Monseigneur Étienne-Benoît Larue: The Founder of Child Jesus Sisters.

ChilongaBy Douglas Ogato, M.Afr

Recently, in the wee morning hours, I passed by the convent of the Child Jesus Sisters in Chilonga for a short visit. No sooner had I arrived, the Sisters welcomed me into their house for breakfast. I spotted a portrait of a man hanging on the wall. He was wearing a gandoura and a rosary around his neck. From a distance I could see that he was a White man with a long beard. I saw a name scribbled on the base of the portrait: Monseigneur Etienne Larue. Below were the following words: Our Founder. I asked the sisters: “Who is he?” In unison they responded: “He is our founder.”

Étienne-Benoît LarueAccording to her narration, the seed of the Congregation of Child Jesus Sisters was born when a White Fathers was preaching in Ipusukilo, Kitwe. A girl came to see him after Mass to share her wish to become a priest like him. The story came to the ears of Monseigneur Etienne Larue who heard a similar story from another girl. It became crystal clear to him that the Spirit was at work. God was calling these girls to religious life. So, he saw an urgent need of founding a local religious congregation of Sisters that will be admitting Zambian girls wanting to devote their lives in serving the Lord. This is how the congregation of Child Jesus Sisters came into existence.

Monseigneur Larue requested the White Sisters to help in admitting the first group of girls into the novitiate and to assist in forming and training them. By doing so, Monseigneur Larue applied a similar method to that of Cardinal Lavigerie when he asked the Jesuits to help in forming and training the first group of candidates he had just recruited for his missionary Society he had founded.

As I ardently listened to the Sister narrating their foundation story, my heart throbbed with nods. The Bemba people rightly say: Umwana uushenda atasha nyina ukunaya (a child who does not travel or visit other places praises her mother for her wonderful cooking). Initially, I had thought that the Child Jesus Sisters had been founded by the White Sisters. My stop over at their convent in Chilonga educated me about their foundation. Had I not stopped over, I was going to remain in ignorance about this rich and important moment of evangelisation in Zambia. Indeed, this is some of the history that we need to cherish and celebrate as we are commemorating 125 years of evangelization in Zambia. May the Spirit of Monseigneur Etienne Larue continue engulfing his daughters so that they may continue serving the Lord in truth and charity!

Bishop Étienne-Benoît Larue, M.Afr


Brother Moses Sense Simukonde, M.Afr


Happy Easter


  1. Rodgers Mulenga

    Wonderful history. I think if I remember well that it should be Ipusukilo in Luwingu district, not in kitwe where the young woman asked the question.

  2. Pierre Lafollie, M.Afr

    Ogato was given a very simplified version of the foundation of the SCJs. But he is right. There is a story which deserves to be better known. In fact, it all started with catechumens. They were following their last month of instruction and retreat in Mulobola (which was not yet a parish) when two or three girls came to the priest leading the session and said that they wanted to become priests.
    He had the good sense not to tell them they were wrong, that girls could not become priests – and this in the 1920s, I think. Instead, he said he would transmit their request to the Bishop. He did and the Bishop did not dismiss the thing as nonsense either but said he would think about it. As he was taking his time, a month later, he got words from Kapatu where another girl had made the same request. That really started him thinking and it became urgent when another two girls made the same request in Kayambi. At that moment, he realised that the Holy Spirit was trying to tell him something and he started looking for what he could do.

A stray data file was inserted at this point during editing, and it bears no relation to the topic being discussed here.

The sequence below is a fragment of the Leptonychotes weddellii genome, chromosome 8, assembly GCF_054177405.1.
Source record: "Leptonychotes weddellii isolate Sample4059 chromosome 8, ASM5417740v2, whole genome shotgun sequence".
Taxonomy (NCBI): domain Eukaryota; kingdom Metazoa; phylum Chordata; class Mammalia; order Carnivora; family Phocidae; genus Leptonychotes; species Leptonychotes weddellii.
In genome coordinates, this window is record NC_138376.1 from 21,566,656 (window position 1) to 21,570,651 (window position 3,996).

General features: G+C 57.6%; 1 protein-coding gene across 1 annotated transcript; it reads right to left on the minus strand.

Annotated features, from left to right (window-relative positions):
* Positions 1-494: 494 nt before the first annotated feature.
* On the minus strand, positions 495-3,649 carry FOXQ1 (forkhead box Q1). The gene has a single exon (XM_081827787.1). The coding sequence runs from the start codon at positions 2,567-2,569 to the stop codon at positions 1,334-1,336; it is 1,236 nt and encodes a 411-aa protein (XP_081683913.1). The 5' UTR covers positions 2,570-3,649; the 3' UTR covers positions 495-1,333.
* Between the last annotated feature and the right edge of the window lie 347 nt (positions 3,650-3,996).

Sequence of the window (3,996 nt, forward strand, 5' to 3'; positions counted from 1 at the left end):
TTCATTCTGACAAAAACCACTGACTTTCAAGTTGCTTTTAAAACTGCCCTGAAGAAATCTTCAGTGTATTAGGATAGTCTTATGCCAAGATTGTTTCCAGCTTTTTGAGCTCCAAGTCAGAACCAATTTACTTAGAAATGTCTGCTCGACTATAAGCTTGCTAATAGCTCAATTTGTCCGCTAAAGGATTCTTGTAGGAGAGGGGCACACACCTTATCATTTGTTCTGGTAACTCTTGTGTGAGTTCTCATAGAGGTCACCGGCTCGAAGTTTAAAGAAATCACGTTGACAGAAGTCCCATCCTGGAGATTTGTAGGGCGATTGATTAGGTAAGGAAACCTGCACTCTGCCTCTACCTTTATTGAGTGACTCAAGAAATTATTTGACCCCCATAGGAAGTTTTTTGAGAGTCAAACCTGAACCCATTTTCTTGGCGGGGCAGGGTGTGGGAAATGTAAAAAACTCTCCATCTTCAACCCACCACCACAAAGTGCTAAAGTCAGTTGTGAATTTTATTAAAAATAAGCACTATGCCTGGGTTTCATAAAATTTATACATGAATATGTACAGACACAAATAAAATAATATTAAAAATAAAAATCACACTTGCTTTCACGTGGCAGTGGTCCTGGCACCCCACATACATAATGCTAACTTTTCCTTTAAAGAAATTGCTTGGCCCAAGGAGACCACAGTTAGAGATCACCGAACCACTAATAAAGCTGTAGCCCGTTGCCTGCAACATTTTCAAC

I think there is some information in the book entitle ‘Evêque – Roi des Brigands’. Antoon Oostveen certainly knows much more about it. Of course, it raised, and still raises, questions that are not welcome by the Curia. But one factor to be kept in mind is the matrilineal character of Bemba society which made women the leaders of the domestic cult; it was their ancestors, not their husband’s that were prayed to. Encourage Ogato or whoever to dig more about the matter – obviously elder Sisters would know much more too. Happy Easter, Pierre.

    • Douglas Ogato, M.Afr

      This is fascinating. Am grateful for Pierre’s response. Very encouraging indeed. I will dig more about this rich history. Pass my words of appreciation to him and thanks for clarifying more. It will help me in digging more. Ogato

  3. In my English family, it was I who entered the MAfr Seminary but my cousin Margaret who became an Anglican priest … but we Catholics also have much to thank the sisters for, in Europe as well as in Africa. So often their foundation is a story like this, beginning in the hearts of the founding mothers. Maurice Billingsley.

  4. OGA


  5. Thanks very much indeed. This topic of our foundation and charism brings great joy and encouragement to our religious family especially this time when we are intensely studying about the life and spirituality of our Father Founder and how us, Sisters of the Child Jesus, his daughters have been living it in our Mission (Charism) and Life (Spirituality), as we approach the centenary of our foundation in 2026.
    It comes as news to me to hear that at the same time similar desires for the girls to become priests (fellow evangelizers) came even from kapatu and kayambi gives me a big interest to dig more into the history of our foundation. Thanks to Fr. Laffolie’s contributions, MHSRIP.

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